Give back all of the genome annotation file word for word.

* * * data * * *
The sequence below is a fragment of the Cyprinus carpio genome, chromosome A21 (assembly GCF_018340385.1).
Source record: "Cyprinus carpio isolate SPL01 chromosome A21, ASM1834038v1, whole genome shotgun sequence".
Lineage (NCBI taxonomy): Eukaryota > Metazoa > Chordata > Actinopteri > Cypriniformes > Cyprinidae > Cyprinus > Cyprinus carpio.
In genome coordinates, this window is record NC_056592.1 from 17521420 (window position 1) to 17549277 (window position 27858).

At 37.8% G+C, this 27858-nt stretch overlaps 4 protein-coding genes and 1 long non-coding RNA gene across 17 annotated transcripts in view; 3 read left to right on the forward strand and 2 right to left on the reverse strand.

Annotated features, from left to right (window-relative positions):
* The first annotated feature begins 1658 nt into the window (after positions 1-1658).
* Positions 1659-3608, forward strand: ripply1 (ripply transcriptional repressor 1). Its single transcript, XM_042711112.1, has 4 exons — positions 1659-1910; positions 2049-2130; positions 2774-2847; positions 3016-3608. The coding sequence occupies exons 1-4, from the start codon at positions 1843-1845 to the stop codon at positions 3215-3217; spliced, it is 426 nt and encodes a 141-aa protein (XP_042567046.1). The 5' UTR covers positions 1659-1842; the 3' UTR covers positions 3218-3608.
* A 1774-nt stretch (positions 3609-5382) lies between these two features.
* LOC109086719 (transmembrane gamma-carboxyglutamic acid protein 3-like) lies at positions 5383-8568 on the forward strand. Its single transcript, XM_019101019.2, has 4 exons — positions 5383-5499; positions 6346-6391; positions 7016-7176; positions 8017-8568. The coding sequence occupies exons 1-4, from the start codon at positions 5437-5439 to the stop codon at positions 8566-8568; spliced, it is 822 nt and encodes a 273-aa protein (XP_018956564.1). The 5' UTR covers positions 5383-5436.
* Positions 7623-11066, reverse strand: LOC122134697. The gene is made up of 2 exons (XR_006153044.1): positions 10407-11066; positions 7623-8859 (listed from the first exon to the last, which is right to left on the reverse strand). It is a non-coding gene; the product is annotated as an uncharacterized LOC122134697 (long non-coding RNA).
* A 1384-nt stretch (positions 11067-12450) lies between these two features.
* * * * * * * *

The sequence below is a fragment of the Cyprinus carpio genome, chromosome A21 (assembly GCF_018340385.1).
Source record: "Cyprinus carpio isolate SPL01 chromosome A21, ASM1834038v1, whole genome shotgun sequence".
Lineage (NCBI taxonomy): Eukaryota > Metazoa > Chordata > Actinopteri > Cypriniformes > Cyprinidae > Cyprinus > Cyprinus carpio.
In genome coordinates, this window is record NC_056592.1 from 17521420 (window position 1) to 17549277 (window position 27858).

At 37.8% G+C, this 27858-nt stretch overlaps 4 protein-coding genes and 1 long non-coding RNA gene across 17 annotated transcripts in view; 3 read left to right on the forward strand and 2 right to left on the reverse strand.

Annotated features, from left to right (window-relative positions):
* The first annotated feature begins 1658 nt into the window (after positions 1-1658).
* Positions 1659-3608, forward strand: ripply1 (ripply transcriptional repressor 1). Its single transcript, XM_042711112.1, has 4 exons — positions 1659-1910; positions 2049-2130; positions 2774-2847; positions 3016-3608. The coding sequence occupies exons 1-4, from the start codon at positions 1843-1845 to the stop codon at positions 3215-3217; spliced, it is 426 nt and encodes a 141-aa protein (XP_042567046.1). The 5' UTR covers positions 1659-1842; the 3' UTR covers positions 3218-3608.
* A 1774-nt stretch (positions 3609-5382) lies between these two features.
* LOC109086719 (transmembrane gamma-carboxyglutamic acid protein 3-like) lies at positions 5383-8568 on the forward strand. Its single transcript, XM_019101019.2, has 4 exons — positions 5383-5499; positions 6346-6391; positions 7016-7176; positions 8017-8568. The coding sequence occupies exons 1-4, from the start codon at positions 5437-5439 to the stop codon at positions 8566-8568; spliced, it is 822 nt and encodes a 273-aa protein (XP_018956564.1). The 5' UTR covers positions 5383-5436.
* Positions 7623-11066, reverse strand: LOC122134697. The gene is made up of 2 exons (XR_006153044.1): positions 10407-11066; positions 7623-8859 (listed from the first exon to the last, which is right to left on the reverse strand). It is a non-coding gene; the product is annotated as an uncharacterized LOC122134697 (long non-coding RNA).
* A 1384-nt stretch (positions 11067-12450) lies between these two features.